Italian financial police have issued arrest warrants against six executives as part of an investigation stemming from the Genoa bridge collapse.
The six suspects are current and former managers of Italy's main private highway operator, Autostrade SpA.
Former CEO Giovanni Castelluci, maintenance director Michele Donferri Mitelli and operations manager Paolo Berti were placed under house arrest, while three managers still working for the company face restrictive measures.
The six suspects are being investigated for safety lapses and public contract fraud.
43 people were killed when the Morandi bridge collapsed during a rainstorm on 14 August 2018.
According to financial police, documents have emerged indicating that the six were aware that defective highway barriers had been installed in some parts of the company's vast highway network.
The executives are alleged to have resisted taking action to substitute the defective barriers or otherwise ensure their safety.
Autostrade said that work had been carried out on the barriers after the company became aware of an investigation last December.
"All of these barriers have already been checked and secured with appropriate technical interventions between the end of 2019 and January 2020, as part of the general infrastructure assessment carried out by the company on the entire motorway network," they said in a statement.
The integrated anti-noise barriers in question were present on around 60 of Autostrade's 3,000 kilometre network.
"All control and safety procedures, as well as design solutions for the replacement of barriers, have been defined with the relevant technical bodies of the Ministry of Infrastructure and Transport".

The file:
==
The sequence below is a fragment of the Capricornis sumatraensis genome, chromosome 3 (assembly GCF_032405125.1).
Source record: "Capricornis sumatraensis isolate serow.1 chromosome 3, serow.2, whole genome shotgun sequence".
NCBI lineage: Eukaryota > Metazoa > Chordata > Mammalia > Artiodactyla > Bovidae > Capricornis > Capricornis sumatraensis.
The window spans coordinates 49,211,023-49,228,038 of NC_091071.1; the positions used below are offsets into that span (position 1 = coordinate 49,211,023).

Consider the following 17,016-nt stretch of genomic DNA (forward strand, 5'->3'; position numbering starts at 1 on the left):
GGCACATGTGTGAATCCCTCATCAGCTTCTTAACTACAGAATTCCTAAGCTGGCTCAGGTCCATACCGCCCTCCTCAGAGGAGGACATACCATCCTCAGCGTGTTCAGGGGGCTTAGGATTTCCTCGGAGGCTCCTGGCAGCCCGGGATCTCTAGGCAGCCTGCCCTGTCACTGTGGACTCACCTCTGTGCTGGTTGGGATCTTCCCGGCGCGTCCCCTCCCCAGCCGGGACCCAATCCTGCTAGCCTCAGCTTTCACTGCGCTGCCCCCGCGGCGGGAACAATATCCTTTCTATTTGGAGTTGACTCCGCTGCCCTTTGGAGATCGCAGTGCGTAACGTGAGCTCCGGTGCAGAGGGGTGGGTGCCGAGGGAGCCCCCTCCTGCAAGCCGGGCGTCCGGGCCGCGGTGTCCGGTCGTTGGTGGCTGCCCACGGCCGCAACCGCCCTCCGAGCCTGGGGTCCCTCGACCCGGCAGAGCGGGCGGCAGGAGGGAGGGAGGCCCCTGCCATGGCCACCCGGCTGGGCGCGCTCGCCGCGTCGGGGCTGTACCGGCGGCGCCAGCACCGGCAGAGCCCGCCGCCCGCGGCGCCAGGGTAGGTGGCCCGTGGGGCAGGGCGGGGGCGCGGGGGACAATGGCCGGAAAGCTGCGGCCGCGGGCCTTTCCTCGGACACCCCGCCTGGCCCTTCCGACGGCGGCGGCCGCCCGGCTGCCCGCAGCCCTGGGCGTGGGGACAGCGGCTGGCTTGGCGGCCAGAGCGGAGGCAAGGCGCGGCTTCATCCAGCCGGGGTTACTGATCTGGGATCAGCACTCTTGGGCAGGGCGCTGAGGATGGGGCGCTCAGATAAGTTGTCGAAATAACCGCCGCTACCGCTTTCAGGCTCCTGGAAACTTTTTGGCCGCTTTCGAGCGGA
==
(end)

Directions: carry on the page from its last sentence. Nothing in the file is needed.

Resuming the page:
"Autostrade will evaluate all further interventions for its own protection based on the results of the investigation. "
The company said the six arrested individuals include four former ASPI managers and two technicians for the Genoa section and Mont Blanc Tunnel.
Autostrade, and its controlling company Atlantia, added one of the six suspects had already left the company and the two technicians have been suspended.
The cost of the operation to replace the barriers was estimated at around €170 million.
Atlantia, itself controlled by the Benetton family, has agreed to exit the company that manages the majority of Italy's toll roads and bridges, but terms are still negotiated.
The deal avoids the possibility that the government would remove Autostrade's concessions to run toll highways and bridges throughout the country.
A replacement bridge was opened in Genoa in August with much fanfare but relatives of victims refused to attend the inauguration ceremony.